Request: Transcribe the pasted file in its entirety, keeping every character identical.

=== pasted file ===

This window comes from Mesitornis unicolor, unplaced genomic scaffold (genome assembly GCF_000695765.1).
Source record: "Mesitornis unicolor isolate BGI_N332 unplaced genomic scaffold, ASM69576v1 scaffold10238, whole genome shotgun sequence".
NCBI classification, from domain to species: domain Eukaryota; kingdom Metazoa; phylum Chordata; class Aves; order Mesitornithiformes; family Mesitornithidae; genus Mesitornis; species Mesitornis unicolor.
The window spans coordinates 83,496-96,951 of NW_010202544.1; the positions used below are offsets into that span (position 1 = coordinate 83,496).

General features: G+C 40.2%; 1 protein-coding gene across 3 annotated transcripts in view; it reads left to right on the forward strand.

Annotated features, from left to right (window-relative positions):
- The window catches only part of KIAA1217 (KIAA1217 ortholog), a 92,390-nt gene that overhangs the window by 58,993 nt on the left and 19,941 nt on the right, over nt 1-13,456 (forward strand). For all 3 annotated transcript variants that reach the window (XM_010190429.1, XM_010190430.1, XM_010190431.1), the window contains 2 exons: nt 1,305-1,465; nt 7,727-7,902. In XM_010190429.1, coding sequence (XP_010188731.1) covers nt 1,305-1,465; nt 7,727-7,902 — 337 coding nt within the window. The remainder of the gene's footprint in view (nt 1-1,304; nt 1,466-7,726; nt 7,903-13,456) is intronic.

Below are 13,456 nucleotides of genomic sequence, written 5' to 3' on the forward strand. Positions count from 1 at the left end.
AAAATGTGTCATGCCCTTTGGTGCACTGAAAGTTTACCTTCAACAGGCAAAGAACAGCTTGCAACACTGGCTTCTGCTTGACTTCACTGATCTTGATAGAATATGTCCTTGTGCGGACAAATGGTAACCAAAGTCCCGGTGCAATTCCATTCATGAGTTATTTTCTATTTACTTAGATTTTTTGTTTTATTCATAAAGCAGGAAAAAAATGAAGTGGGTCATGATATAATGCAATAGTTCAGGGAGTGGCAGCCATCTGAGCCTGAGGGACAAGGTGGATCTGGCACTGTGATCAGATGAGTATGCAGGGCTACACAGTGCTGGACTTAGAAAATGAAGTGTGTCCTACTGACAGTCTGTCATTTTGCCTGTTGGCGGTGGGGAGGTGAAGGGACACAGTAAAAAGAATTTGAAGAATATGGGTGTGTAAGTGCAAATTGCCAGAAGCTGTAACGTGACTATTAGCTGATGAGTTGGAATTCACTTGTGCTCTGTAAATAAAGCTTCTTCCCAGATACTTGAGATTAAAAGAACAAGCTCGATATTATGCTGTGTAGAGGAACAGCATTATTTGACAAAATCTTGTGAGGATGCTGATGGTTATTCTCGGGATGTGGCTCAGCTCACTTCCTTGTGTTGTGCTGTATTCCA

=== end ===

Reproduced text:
This window comes from Mesitornis unicolor, unplaced genomic scaffold (genome assembly GCF_000695765.1).
Source record: "Mesitornis unicolor isolate BGI_N332 unplaced genomic scaffold, ASM69576v1 scaffold10238, whole genome shotgun sequence".
NCBI classification, from domain to species: domain Eukaryota; kingdom Metazoa; phylum Chordata; class Aves; order Mesitornithiformes; family Mesitornithidae; genus Mesitornis; species Mesitornis unicolor.
The window spans coordinates 83,496-96,951 of NW_010202544.1; the positions used below are offsets into that span (position 1 = coordinate 83,496).

General features: G+C 40.2%; 1 protein-coding gene across 3 annotated transcripts in view; it reads left to right on the forward strand.

Annotated features, from left to right (window-relative positions):
- The window catches only part of KIAA1217 (KIAA1217 ortholog), a 92,390-nt gene that overhangs the window by 58,993 nt on the left and 19,941 nt on the right, over nt 1-13,456 (forward strand). For all 3 annotated transcript variants that reach the window (XM_010190429.1, XM_010190430.1, XM_010190431.1), the window contains 2 exons: nt 1,305-1,465; nt 7,727-7,902. In XM_010190429.1, coding sequence (XP_010188731.1) covers nt 1,305-1,465; nt 7,727-7,902 — 337 coding nt within the window. The remainder of the gene's footprint in view (nt 1-1,304; nt 1,466-7,726; nt 7,903-13,456) is intronic.

Below are 13,456 nucleotides of genomic sequence, written 5' to 3' on the forward strand. Positions count from 1 at the left end.
AAAATGTGTCATGCCCTTTGGTGCACTGAAAGTTTACCTTCAACAGGCAAAGAACAGCTTGCAACACTGGCTTCTGCTTGACTTCACTGATCTTGATAGAATATGTCCTTGTGCGGACAAATGGTAACCAAAGTCCCGGTGCAATTCCATTCATGAGTTATTTTCTATTTACTTAGATTTTTTGTTTTATTCATAAAGCAGGAAAAAAATGAAGTGGGTCATGATATAATGCAATAGTTCAGGGAGTGGCAGCCATCTGAGCCTGAGGGACAAGGTGGATCTGGCACTGTGATCAGATGAGTATGCAGGGCTACACAGTGCTGGACTTAGAAAATGAAGTGTGTCCTACTGACAGTCTGTCATTTTGCCTGTTGGCGGTGGGGAGGTGAAGGGACACAGTAAAAAGAATTTGAAGAATATGGGTGTGTAAGTGCAAATTGCCAGAAGCTGTAACGTGACTATTAGCTGATGAGTTGGAATTCACTTGTGCTCTGTAAATAAAGCTTCTTCCCAGATACTTGAGATTAAAAGAACAAGCTCGATATTATGCTGTGTAGAGGAACAGCATTATTTGACAAAATCTTGTGAGGATGCTGATGGTTATTCTCGGGATGTGGCTCAGCTCACTTCCTTGTGTTGTGCTGTATTCCA